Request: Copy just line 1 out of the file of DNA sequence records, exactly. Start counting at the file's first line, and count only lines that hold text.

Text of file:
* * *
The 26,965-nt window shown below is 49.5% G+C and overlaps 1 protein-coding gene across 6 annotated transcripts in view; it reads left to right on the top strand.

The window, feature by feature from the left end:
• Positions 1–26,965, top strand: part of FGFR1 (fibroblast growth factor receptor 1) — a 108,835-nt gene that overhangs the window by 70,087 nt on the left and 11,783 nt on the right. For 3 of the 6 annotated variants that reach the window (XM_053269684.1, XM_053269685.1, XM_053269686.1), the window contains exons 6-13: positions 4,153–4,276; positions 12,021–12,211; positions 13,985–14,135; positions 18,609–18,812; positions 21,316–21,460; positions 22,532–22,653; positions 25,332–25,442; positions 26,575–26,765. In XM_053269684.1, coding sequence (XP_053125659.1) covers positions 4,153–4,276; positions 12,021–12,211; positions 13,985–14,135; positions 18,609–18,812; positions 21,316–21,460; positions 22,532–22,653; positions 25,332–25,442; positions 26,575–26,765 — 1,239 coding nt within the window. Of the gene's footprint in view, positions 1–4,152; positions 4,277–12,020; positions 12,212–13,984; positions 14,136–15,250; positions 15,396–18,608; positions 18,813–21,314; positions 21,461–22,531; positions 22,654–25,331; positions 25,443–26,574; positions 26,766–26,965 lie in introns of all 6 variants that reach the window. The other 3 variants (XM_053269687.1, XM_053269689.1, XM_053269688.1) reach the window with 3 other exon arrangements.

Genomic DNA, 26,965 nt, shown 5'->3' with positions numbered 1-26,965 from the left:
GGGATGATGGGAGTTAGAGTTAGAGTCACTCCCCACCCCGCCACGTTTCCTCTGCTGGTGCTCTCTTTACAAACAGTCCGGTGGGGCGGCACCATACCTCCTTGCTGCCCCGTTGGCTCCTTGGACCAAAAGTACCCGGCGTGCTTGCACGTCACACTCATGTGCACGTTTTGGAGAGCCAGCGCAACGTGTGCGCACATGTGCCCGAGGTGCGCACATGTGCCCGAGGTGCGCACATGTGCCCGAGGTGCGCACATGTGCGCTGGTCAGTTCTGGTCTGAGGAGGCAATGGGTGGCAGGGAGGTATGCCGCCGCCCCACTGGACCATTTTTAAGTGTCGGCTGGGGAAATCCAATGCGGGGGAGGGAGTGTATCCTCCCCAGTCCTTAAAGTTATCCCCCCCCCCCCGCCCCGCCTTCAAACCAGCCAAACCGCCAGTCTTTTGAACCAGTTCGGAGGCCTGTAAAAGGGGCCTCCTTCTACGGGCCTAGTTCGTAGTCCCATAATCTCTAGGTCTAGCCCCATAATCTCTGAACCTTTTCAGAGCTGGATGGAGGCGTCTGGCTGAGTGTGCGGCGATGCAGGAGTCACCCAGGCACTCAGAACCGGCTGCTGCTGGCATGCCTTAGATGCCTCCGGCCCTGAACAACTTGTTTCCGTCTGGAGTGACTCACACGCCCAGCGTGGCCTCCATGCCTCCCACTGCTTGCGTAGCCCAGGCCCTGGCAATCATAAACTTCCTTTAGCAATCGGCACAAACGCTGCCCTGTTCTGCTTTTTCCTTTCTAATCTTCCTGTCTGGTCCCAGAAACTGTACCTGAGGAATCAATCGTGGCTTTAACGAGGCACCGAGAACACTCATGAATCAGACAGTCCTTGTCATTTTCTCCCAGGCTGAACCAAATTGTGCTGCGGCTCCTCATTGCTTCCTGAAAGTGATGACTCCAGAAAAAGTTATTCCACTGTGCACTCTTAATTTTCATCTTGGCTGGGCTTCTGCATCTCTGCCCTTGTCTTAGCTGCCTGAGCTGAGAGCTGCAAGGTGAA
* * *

The 26,965-nt window shown below is 49.5% G+C and overlaps 1 protein-coding gene across 6 annotated transcripts in view; it reads left to right on the top strand.